In a time of immense and rapid transformation, no commercial and intellectual field has been more affected than publishing. What used to be a gentleman’s club by and for a select few is suddenly open to anyone with a computer. There are e-books, blogs, tiny presses and self-published, often crowd-sourced publications. Suddenly all kinds of people are writing all kinds of things that can be read all over the world. If anyone can do it, what happens to traditional gatekeepers? Who are the new players? Who will rise and who will fall? What about quality? How does the new order/disorder affect the vital flow of information and ideas? What does it mean and where it it going?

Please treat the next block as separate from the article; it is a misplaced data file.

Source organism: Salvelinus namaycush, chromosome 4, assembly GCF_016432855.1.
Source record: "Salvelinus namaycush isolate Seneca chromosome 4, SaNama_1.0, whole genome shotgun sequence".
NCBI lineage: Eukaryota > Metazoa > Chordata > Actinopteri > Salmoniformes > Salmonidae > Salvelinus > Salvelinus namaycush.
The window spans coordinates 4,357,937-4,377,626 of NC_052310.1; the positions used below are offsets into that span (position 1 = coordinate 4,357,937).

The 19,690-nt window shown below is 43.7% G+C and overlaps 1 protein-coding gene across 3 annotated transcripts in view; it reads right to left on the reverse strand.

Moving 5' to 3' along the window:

One of my professors at Pratt used to say about computers, “it’s a visual thing.” And with books, we think it is, then we think again and realize it’s a whole lot more. Today there are audio books, and long before those, there was the oral tradition. Words are usually presented on a page, but they come alive in our mind as pictures and sound. We hear them.

So what exactly is a book today? People give different answers: words printed on paper (hardcover, paperback, trade paperback, on demand), an e-book (file) viewed on an electronic screen (nook, Kindle, iPad, iPhone), words heard via cassette or computer, and those are partial answers. But at its most fundamental, a book is an experience.

As the world moves forward, new chapters will unfold in the story of books. Who controls electronic rights? What format will books ultimately take? Will collectors wind up collecting artists’ books because published books will no longer be printed? Who will control the publishing process? Who will have access to electronic books? Everyone? People with money? What will happen to libraries? Endless questions in a fascinating, ongoing drama.



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